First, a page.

London, 23 December 2002 — The pace of credit deterioration in western Europe has been slightly faster during 2002 than in 2001 and is not likely to improve dramatically in 2003, predicts Moody’s Investors Service in a new Special Comment entitled “2002 Review & 2003 Outlook: European Credit Trends”.
These trends are reflected in the 184 downgrades vs. 50 upgrades recorded by Moody’s during the first 11 months of 2002, compared with 172 downgrades vs. 64 upgrades for the whole of 2001.
“The pace of credit deterioration in western Europe is not likely to slow down significantly during 2003 H1 at least as the outlook for the global economy continues to be plagued by considerable uncertainties, including geo-political tensions,” said Kerryn Fowlie, AVP-Economist at Moody’s in London and co-author of the report.
Although some businesses have managed to successfully cut costs and shore up profits, Moody’s notes that sales growth has remained lacklustre. In addition, cost rationalisation has also had a knock-on effect on product demand by putting pressure on labour markets as well as the profitability of some downstream industries.
In 2002, the non-financial sector accounted for over 70% of downgrades this year and just 30% of upgrades, with the telecoms and utilities sector responsible for around 45% of all ratings downgrades recorded by the end of November 2002. (Moody’s analysed the rating outlooks for seven non-financial sectors in a separate report, entitled “2002 Review and 2003 Outlook: Corporate Europe”.)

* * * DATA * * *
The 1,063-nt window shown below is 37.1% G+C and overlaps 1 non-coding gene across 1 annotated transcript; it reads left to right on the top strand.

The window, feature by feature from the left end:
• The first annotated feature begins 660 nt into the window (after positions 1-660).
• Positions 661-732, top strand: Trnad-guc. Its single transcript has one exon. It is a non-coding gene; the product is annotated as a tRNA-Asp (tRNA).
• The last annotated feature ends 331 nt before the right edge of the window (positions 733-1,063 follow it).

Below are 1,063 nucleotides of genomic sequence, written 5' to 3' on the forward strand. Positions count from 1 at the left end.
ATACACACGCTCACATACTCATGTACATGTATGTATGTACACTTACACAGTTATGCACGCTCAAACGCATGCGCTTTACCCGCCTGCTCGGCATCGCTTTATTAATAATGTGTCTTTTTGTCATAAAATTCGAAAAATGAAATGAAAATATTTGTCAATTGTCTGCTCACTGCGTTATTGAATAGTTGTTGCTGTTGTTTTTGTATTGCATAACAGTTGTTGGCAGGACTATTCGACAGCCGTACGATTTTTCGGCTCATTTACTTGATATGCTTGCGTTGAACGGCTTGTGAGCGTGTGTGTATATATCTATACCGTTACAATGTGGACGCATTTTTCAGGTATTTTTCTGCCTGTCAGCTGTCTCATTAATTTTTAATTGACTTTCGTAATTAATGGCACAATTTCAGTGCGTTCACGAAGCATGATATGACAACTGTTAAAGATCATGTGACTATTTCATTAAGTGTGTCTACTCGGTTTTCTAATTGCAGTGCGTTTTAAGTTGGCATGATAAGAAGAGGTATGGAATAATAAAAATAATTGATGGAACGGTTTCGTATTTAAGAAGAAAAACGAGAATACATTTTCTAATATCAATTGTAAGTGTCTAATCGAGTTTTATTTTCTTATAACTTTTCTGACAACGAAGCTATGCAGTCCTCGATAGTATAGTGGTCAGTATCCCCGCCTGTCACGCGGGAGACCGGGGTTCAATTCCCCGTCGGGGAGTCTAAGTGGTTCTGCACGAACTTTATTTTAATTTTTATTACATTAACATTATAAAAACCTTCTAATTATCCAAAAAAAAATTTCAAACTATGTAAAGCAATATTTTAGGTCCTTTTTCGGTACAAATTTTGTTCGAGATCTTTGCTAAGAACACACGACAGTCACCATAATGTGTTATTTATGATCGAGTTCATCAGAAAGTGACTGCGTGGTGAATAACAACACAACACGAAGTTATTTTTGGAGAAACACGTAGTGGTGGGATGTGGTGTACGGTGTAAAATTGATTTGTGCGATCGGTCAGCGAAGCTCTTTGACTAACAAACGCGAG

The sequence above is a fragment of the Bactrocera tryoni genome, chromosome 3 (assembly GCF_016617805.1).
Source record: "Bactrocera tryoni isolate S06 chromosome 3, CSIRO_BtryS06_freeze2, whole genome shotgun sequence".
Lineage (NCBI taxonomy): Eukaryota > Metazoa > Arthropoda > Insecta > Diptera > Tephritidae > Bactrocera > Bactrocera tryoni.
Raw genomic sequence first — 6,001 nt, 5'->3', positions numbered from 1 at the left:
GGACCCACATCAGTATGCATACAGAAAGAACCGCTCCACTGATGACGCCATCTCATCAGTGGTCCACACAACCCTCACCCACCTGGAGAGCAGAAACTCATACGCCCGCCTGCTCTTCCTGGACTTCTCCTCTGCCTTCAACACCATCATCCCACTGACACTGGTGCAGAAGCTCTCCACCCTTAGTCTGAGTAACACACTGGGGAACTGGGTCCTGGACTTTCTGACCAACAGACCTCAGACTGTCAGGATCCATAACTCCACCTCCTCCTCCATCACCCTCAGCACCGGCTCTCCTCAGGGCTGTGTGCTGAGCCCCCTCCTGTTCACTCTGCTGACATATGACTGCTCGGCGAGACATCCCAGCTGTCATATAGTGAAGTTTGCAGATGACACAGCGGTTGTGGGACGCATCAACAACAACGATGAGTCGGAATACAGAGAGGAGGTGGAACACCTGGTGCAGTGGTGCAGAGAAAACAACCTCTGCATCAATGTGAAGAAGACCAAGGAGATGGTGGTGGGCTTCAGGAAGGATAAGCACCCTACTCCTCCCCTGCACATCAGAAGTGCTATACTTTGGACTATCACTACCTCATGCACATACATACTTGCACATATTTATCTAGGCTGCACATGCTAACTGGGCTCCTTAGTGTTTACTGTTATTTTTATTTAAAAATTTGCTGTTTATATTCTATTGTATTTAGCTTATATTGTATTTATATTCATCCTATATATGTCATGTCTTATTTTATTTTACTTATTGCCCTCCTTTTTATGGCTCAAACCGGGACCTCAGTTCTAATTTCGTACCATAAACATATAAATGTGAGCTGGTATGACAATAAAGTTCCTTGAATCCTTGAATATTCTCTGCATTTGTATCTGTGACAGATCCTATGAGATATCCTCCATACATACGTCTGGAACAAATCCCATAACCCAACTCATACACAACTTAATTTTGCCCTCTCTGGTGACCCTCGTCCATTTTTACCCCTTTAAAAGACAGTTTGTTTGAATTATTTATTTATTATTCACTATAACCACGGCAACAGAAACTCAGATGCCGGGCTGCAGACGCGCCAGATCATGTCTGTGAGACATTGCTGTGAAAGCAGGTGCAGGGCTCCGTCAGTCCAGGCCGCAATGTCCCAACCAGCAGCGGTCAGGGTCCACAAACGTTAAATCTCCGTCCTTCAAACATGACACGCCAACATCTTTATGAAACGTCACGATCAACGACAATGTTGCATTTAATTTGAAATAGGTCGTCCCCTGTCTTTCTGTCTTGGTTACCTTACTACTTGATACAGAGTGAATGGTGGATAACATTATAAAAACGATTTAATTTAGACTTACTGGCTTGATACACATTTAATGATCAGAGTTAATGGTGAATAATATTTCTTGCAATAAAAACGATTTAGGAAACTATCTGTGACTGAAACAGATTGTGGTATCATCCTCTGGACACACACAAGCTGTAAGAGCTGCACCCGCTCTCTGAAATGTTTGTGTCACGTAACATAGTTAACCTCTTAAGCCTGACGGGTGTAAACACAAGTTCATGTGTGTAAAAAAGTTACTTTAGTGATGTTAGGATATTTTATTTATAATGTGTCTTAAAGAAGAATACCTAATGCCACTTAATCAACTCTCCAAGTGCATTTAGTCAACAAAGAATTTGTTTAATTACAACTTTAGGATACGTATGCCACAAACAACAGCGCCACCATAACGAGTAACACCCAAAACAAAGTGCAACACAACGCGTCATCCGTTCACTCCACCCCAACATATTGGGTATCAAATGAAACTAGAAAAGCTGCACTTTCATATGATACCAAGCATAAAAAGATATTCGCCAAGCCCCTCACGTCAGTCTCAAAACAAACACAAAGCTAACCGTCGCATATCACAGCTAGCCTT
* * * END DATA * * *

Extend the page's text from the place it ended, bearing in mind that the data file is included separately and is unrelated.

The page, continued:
“Despite the accelerated credit deterioration in Europe’s financial sector over the past year, the pressure was mostly confined to German banks and the European insurance sector,” explains Fowlie. Indeed, insurance companies have accounted for around half of the 54 financial sector downgrades compared with the 27 upgrades for the sector.
Moreover, despite the 17 downgrades recorded among German banks, the total 27 downgrades recorded in 2002 in the banking sector across Europe only marginally exceeded the 25 upgrades. Excluding the more stressed German banking sector, however, banking sector upgrades in western Europe have outpaced downgrades at a rate of more than two to one.
Moody’s new report also notes that the ongoing deterioration in the creditworthiness of Europe’s issuer base has led to a widening of spreads on lower-rated bonds to historically high levels during 2002. The resulting plunge in euromarket issuance volumes hit Europe’s non-financial sector particularly hard.
“While 2002 has been dominated by postponed bond sales, the European Central Bank’s more relaxed stance on monetary policy has opened up a window of opportunity for some non-financial sector issuers,” reports Alice Keegan, a Moody’s economist and co-author of this report. Although market confidence remains fragile, a very modest rise in non-financial sector issuance volumes is expected during 2003, as previously postponed bond issues are re-scheduled, historically high levels of investor risk aversion subside and M&A activity gradually picks up from its presently depressed state.